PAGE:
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Odd table saw trunnion design.. Is it ok?

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Forum topic by noons posted 03-07-2016 02:03 PM 767 views 0 times favorited 7 replies Add to Favorites Watch
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noons

5 posts in 273 days


03-07-2016 02:03 PM

Hi all,

Long time lurker, first time poster. So please be kind! :)

I’m in Australia and looking at buying a new table saw.

I’m currently looking at the following.
http://www.timbecon.com.au/sawing/table-saws/10in-hybrid-cabinet-saw

However, it has a strange trunnion design. The drive belt is INSIDE the dust shroud.

I’ve not seen a design like this before and am worried about dust build up on the drive shafts and possibly damaging the belt if larger peices of timber slide down the insert plate opening and jamming the drive mechanism.

Does anyone here have any comments on this?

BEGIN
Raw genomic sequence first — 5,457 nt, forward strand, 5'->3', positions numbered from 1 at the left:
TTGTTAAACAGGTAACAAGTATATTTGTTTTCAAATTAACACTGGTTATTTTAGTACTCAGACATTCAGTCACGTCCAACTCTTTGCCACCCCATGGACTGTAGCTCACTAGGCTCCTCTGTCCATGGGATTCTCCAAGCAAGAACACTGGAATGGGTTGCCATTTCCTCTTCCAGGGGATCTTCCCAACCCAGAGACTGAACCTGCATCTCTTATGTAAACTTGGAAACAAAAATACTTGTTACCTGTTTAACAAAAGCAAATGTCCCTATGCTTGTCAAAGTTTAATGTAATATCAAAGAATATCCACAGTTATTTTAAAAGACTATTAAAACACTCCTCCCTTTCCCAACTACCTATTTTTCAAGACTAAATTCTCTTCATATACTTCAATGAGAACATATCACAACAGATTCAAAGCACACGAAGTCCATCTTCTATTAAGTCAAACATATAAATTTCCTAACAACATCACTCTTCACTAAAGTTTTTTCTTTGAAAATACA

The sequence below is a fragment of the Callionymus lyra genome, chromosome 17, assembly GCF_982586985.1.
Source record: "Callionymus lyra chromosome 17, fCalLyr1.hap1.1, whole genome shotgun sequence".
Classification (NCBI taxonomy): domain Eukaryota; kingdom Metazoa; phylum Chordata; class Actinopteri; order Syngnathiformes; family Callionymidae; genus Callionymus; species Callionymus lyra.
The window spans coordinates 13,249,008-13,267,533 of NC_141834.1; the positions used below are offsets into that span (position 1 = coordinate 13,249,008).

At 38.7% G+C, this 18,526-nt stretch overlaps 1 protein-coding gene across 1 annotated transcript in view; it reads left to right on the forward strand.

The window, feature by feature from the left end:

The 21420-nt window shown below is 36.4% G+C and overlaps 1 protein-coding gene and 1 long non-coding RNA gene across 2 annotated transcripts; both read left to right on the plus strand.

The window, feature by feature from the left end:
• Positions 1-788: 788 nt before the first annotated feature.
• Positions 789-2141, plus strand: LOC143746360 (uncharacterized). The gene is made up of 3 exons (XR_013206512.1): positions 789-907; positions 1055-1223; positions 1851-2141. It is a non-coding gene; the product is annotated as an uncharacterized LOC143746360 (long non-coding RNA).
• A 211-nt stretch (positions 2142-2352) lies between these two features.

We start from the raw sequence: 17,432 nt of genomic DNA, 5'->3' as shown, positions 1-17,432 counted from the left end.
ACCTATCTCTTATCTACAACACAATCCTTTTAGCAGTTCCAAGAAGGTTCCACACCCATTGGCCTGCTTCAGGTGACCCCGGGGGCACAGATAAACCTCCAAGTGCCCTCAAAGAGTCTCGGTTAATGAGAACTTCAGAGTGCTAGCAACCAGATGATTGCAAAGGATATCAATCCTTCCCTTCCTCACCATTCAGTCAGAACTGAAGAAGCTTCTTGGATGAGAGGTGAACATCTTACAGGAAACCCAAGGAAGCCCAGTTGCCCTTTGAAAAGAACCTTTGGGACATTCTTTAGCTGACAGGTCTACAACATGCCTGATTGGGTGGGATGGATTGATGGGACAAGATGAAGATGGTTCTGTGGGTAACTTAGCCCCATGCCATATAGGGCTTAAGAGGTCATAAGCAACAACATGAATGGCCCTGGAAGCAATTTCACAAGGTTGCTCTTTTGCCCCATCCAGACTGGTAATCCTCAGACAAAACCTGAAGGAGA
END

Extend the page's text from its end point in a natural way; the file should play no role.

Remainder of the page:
It appears to be the best “bang-for-buck” saw available in Australia at the moment.

Thanks for the help!


7 replies so far

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knotscott

7209 posts in 2837 days


#1 posted 03-07-2016 02:41 PM

That’s a good observation….I can’t imagine that it’d be an advantage where it is. Most are on the opposite side. That model isnt’ available in the US, but it looks to come from the same factory as the General International 50-200R, which was rated highly by Wood Magazine several months ago. I definitely think it’s worth more research. Maybe some research on the GI version could shed some light on the concern. The GI manual online….it’s hard to determine whether the drive belt is inside the dust shroud from a glance, but it can’t hurt to take a look.

One other minor concern I have is that the fence head is bolt to the t-square instead of welded.